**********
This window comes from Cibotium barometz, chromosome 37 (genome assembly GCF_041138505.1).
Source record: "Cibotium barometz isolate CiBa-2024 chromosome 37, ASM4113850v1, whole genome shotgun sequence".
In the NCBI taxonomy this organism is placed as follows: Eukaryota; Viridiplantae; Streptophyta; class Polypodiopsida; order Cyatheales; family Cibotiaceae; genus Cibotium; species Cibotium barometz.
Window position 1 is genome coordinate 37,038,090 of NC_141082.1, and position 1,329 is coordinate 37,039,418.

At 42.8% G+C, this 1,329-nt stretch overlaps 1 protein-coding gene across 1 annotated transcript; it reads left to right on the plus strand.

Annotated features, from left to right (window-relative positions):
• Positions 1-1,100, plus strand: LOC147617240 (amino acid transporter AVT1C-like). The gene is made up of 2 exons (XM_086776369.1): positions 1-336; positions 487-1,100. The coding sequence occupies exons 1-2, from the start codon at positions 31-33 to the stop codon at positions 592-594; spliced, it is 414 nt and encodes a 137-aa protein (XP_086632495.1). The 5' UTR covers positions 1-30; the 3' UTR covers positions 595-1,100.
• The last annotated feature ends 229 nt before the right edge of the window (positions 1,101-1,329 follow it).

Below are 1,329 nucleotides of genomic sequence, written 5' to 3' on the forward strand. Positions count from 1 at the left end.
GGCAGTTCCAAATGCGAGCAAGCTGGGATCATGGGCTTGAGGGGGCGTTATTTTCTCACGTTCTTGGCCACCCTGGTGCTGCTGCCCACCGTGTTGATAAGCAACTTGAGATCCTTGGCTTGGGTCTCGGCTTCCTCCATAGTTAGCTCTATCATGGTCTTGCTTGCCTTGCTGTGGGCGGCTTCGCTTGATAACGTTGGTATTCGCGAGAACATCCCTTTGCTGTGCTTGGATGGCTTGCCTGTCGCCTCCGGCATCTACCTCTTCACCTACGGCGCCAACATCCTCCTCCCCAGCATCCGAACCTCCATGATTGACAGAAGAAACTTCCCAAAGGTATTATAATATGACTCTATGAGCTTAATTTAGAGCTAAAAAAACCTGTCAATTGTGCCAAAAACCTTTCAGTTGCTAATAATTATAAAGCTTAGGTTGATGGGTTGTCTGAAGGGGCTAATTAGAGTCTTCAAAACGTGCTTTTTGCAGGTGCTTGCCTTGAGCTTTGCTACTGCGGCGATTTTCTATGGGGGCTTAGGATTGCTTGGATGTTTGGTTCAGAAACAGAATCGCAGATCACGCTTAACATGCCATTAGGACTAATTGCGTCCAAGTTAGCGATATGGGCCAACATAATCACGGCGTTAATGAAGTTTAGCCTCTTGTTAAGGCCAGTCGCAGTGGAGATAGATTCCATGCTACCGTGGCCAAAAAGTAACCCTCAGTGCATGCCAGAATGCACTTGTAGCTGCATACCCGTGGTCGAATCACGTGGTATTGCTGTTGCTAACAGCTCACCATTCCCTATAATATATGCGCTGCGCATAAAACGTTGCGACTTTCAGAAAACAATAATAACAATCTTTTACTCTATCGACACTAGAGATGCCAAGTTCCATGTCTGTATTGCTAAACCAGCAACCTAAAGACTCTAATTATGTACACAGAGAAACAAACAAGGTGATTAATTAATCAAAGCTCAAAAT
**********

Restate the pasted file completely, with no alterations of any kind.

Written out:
This window comes from Cibotium barometz, chromosome 37 (genome assembly GCF_041138505.1).
Source record: "Cibotium barometz isolate CiBa-2024 chromosome 37, ASM4113850v1, whole genome shotgun sequence".
In the NCBI taxonomy this organism is placed as follows: Eukaryota; Viridiplantae; Streptophyta; class Polypodiopsida; order Cyatheales; family Cibotiaceae; genus Cibotium; species Cibotium barometz.
Window position 1 is genome coordinate 37,038,090 of NC_141082.1, and position 1,329 is coordinate 37,039,418.

At 42.8% G+C, this 1,329-nt stretch overlaps 1 protein-coding gene across 1 annotated transcript; it reads left to right on the plus strand.

Annotated features, from left to right (window-relative positions):
• Positions 1-1,100, plus strand: LOC147617240 (amino acid transporter AVT1C-like). The gene is made up of 2 exons (XM_086776369.1): positions 1-336; positions 487-1,100. The coding sequence occupies exons 1-2, from the start codon at positions 31-33 to the stop codon at positions 592-594; spliced, it is 414 nt and encodes a 137-aa protein (XP_086632495.1). The 5' UTR covers positions 1-30; the 3' UTR covers positions 595-1,100.
• The last annotated feature ends 229 nt before the right edge of the window (positions 1,101-1,329 follow it).

Below are 1,329 nucleotides of genomic sequence, written 5' to 3' on the forward strand. Positions count from 1 at the left end.
GGCAGTTCCAAATGCGAGCAAGCTGGGATCATGGGCTTGAGGGGGCGTTATTTTCTCACGTTCTTGGCCACCCTGGTGCTGCTGCCCACCGTGTTGATAAGCAACTTGAGATCCTTGGCTTGGGTCTCGGCTTCCTCCATAGTTAGCTCTATCATGGTCTTGCTTGCCTTGCTGTGGGCGGCTTCGCTTGATAACGTTGGTATTCGCGAGAACATCCCTTTGCTGTGCTTGGATGGCTTGCCTGTCGCCTCCGGCATCTACCTCTTCACCTACGGCGCCAACATCCTCCTCCCCAGCATCCGAACCTCCATGATTGACAGAAGAAACTTCCCAAAGGTATTATAATATGACTCTATGAGCTTAATTTAGAGCTAAAAAAACCTGTCAATTGTGCCAAAAACCTTTCAGTTGCTAATAATTATAAAGCTTAGGTTGATGGGTTGTCTGAAGGGGCTAATTAGAGTCTTCAAAACGTGCTTTTTGCAGGTGCTTGCCTTGAGCTTTGCTACTGCGGCGATTTTCTATGGGGGCTTAGGATTGCTTGGATGTTTGGTTCAGAAACAGAATCGCAGATCACGCTTAACATGCCATTAGGACTAATTGCGTCCAAGTTAGCGATATGGGCCAACATAATCACGGCGTTAATGAAGTTTAGCCTCTTGTTAAGGCCAGTCGCAGTGGAGATAGATTCCATGCTACCGTGGCCAAAAAGTAACCCTCAGTGCATGCCAGAATGCACTTGTAGCTGCATACCCGTGGTCGAATCACGTGGTATTGCTGTTGCTAACAGCTCACCATTCCCTATAATATATGCGCTGCGCATAAAACGTTGCGACTTTCAGAAAACAATAATAACAATCTTTTACTCTATCGACACTAGAGATGCCAAGTTCCATGTCTGTATTGCTAAACCAGCAACCTAAAGACTCTAATTATGTACACAGAGAAACAAACAAGGTGATTAATTAATCAAAGCTCAAAAT